++Addition++Great comments. Using the GSS, Jason Malloy replicates what other studies have found regarding the urban/rural IQ gap in the US–that it has shrunk appreciably over the last three generations, but not due to rural areas catching up with urban ones. Instead, urban areas appear to have regressed while rural areas have treaded water:
I looked at urban/rural differences by birth cohort.
white’s born 1900-1940
white’s born 1941-1969
white’s born 1970-*
The rural/urban difference has converged from 9 points to 5 points to 3 points across the three cohorts.
Continuing with the rural vs. urban IQ theme, let’s consider the gaps among those of (relatively) shared ethnicity by the broadly based type of communities they were raised in. Ron Unz speculates that because urban dwellers outperform their bucolic counterparts on IQ tests and their proxies, groups that are skewed more heavily towards urban living and away from rural living are consequently more intelligent for it. The HBD chickadee poked some holes in Unz’ initial assertions, but on net, the conclusion could plausibly follow from the contemporary data.
I wondered, though, if German and Dutch wordsum averages were lower because of a more rural skew than those of Italian and Irish descent, or if the differences were apparent among those of different ethnicities living in similar communities. The following table lists mean IQ values as estimated from wordsum scores by self-identified ethnicity among whites (with the exception of those of African descent) by community type. The last column shows the urban/rural gap. Due to concerns with sample sizes, the selection is somewhat limited. Unfortunately, Dutch numbers aren’t high enough on the urban component for useful comparisons to be made:
|Ancestry||Rural IQ||Suburban IQ||Urban IQ||Urban advantage|
With the exception of Mexicans, the trend is remarkably consistent. Rural rustics fare poorly, suburbanites are somewhere in the middle, and urban dwellers come out on top. That those of Mexican descent don’t exhibit the same pattern that everyone else does, including blacks, makes Unz’ argument that Hispanics will eventually get up to snuff with other Americans appear more than a little tenuous.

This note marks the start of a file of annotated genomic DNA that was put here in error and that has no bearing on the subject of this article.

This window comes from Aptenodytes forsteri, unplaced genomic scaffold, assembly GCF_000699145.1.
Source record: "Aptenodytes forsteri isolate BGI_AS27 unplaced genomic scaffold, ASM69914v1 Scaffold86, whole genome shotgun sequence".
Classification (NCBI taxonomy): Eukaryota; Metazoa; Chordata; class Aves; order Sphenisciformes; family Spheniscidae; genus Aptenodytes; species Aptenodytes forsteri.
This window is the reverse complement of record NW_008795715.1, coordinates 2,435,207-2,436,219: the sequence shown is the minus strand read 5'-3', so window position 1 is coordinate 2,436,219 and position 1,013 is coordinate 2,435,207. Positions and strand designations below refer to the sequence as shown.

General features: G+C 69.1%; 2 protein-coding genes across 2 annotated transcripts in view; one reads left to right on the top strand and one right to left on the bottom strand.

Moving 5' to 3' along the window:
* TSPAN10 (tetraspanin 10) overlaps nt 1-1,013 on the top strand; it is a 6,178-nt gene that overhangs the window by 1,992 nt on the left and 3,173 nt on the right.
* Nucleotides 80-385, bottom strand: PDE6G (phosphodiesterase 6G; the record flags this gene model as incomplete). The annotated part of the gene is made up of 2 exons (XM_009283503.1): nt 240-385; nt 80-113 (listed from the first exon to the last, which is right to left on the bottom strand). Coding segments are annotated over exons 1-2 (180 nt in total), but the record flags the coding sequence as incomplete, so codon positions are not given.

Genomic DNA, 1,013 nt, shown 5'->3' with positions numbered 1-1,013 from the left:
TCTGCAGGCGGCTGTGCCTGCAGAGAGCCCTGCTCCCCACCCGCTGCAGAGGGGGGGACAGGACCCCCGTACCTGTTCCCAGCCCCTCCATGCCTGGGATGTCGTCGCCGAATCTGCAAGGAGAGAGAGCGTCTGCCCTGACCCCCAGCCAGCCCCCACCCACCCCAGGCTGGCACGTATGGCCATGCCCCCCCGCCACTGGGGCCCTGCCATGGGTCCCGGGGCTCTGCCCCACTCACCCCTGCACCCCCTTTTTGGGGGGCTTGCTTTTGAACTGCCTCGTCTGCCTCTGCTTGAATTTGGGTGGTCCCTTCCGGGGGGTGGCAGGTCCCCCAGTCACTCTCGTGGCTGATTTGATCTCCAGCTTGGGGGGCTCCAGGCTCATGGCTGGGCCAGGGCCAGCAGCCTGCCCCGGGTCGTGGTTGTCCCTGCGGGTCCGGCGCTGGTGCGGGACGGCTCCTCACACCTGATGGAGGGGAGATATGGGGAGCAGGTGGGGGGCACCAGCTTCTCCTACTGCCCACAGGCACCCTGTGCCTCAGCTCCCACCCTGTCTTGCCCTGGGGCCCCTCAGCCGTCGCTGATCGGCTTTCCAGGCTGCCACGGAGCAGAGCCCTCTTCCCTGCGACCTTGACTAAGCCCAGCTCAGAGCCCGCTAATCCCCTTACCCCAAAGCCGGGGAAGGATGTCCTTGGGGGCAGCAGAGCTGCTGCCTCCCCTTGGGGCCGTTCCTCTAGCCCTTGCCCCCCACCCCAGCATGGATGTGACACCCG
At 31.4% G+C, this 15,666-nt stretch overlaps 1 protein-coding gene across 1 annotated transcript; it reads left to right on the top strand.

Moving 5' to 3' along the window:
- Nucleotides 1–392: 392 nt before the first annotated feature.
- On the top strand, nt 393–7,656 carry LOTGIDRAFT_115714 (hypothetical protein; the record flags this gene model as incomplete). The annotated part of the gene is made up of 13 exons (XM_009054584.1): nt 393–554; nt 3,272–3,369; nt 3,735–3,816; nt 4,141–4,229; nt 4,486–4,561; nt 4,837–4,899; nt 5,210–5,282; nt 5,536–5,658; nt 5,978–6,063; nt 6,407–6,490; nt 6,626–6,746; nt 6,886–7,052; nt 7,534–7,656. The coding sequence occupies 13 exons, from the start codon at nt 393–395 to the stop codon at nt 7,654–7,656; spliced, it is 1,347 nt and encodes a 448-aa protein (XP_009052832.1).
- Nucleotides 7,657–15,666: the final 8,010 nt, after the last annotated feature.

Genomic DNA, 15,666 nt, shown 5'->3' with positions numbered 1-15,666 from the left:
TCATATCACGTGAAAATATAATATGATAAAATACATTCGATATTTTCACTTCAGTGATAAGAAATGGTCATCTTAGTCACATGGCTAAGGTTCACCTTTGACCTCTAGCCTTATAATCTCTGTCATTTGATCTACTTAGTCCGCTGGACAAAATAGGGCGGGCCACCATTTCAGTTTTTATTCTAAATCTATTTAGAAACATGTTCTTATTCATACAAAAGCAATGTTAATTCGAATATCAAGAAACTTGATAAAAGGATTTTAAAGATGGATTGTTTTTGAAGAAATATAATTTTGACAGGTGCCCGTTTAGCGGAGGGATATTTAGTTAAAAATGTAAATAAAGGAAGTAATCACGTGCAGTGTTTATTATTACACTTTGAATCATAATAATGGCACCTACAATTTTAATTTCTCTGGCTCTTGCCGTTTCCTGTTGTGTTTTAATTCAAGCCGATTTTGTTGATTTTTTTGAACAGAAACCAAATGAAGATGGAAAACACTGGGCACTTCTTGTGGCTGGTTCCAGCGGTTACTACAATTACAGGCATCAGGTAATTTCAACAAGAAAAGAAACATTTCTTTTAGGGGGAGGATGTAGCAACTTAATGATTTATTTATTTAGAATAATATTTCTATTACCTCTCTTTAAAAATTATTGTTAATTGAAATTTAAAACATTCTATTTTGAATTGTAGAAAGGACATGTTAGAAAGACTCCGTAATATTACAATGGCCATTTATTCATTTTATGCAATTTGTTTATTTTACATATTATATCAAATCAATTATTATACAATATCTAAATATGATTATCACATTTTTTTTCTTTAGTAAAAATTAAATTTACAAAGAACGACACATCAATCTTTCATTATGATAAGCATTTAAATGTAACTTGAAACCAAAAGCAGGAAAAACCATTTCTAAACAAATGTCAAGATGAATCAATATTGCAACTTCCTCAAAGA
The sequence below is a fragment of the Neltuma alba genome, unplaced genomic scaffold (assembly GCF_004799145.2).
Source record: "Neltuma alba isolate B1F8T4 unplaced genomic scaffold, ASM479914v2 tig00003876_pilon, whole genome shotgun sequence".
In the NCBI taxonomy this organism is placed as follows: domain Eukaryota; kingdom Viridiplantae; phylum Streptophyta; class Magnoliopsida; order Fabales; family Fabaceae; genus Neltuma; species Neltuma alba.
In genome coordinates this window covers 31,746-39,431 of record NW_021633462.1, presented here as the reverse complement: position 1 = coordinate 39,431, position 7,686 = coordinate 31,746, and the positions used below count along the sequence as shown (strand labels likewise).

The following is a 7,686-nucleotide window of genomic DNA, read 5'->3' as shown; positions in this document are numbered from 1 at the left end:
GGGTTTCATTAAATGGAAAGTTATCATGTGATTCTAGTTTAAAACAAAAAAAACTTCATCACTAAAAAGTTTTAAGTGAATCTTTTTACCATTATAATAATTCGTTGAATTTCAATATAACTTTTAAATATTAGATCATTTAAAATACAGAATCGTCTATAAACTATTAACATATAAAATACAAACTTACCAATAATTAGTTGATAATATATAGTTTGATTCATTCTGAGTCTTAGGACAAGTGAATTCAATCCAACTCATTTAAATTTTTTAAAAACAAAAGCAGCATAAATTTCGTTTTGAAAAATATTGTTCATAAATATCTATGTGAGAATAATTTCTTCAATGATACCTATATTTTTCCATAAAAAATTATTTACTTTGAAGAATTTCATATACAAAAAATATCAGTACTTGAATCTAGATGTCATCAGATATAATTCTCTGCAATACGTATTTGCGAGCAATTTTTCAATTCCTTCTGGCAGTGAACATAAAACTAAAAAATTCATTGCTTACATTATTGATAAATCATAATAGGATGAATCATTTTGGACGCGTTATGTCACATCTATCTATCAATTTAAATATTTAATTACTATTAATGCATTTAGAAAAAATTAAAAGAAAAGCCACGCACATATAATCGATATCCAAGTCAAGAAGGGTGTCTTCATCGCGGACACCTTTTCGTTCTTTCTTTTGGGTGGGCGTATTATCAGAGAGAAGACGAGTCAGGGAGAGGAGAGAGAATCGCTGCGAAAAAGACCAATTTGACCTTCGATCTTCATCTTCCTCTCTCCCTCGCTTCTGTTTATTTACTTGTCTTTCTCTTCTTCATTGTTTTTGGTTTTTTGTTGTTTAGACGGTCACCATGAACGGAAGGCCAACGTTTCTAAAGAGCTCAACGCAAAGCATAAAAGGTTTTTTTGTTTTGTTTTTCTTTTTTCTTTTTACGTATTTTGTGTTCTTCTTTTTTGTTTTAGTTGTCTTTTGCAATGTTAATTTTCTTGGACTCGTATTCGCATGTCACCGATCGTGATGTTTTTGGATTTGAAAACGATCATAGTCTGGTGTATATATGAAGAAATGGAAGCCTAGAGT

While the rural/urban gap is real, the presumption that the relative proportions of ethnics living in different community types accounts for the overall differences in intelligence isn’t clear. Excluding Russians, about half of whom are Jewish with a heavy urban skew for Russian Jews and a non-urban skew for non-Jewish Russians, the overall differences between ethnic groups remain at each community level as well.
That is, the English and the Scottish outscore the Germans and the Irish in rural, suburban, and urban settings. It’s not just that the Scottish are more urban than the Germans are, rural Scots outperform rural Germans and urban Scots outperform urban Germans. Since we’re looking at the environments people grew up in as kids, it shouldn’t take multiple generations for the urban premium to confer an advantage over rural living.
If Unz’ theory was perfect, there would be no differences among varying ethnicity in rural environments, with the overall ethnic differences instead being accounted for by the fact that higher scoring ethnicities were skewed more heavily towards urban dwelling and less intelligent ethnicities skewed towards rural life. To the contrary, among white European ethnic groups, the correlation between rural mean wordsum scores and urban mean wordsum scores is a statistically significant, vigorous .78. Going from rural to urban helps everyone (except Mexicans!), but underlying differences remain irrespective of what community type is being considered.
Admittedly, this is stretching the suggestive value of wordsum scores as a predictor of intelligence to the maximum, and I’m not attempting to speak with authority about Unz’ theory or the refutations of it here. I’m just offering up so more food for thought for those who’ve been following and thinking about it over the last week.
GSS variables used: ETHNIC, RACE(1)(2), RES16(1-2)(3-5)(6), BORN(1), WORDSUM